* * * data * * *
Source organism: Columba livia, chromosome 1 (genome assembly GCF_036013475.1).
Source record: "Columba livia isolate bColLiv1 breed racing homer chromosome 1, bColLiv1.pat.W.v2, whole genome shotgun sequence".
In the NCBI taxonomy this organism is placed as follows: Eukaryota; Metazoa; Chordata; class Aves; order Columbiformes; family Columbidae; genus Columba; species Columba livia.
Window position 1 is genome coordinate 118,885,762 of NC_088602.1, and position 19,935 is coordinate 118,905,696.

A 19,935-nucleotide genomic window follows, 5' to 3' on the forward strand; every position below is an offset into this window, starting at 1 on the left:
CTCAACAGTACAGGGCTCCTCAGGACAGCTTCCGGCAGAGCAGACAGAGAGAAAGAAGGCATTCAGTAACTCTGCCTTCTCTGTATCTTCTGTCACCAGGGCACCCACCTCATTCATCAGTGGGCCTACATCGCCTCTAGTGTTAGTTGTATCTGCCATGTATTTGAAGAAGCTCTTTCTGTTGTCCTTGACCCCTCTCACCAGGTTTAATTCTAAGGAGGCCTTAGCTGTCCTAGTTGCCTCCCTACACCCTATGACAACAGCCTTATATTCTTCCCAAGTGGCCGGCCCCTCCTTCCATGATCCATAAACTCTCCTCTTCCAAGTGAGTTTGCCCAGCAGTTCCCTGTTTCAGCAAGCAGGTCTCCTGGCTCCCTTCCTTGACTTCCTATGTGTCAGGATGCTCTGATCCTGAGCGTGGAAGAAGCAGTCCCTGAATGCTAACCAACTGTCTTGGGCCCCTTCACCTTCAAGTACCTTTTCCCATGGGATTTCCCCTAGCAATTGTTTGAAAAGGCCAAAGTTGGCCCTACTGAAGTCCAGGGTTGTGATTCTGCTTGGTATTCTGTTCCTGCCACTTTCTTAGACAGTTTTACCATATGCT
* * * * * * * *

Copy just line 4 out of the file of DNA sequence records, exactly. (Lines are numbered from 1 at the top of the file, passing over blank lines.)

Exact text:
Window position 1 is genome coordinate 118,885,762 of NC_088602.1, and position 19,935 is coordinate 118,905,696.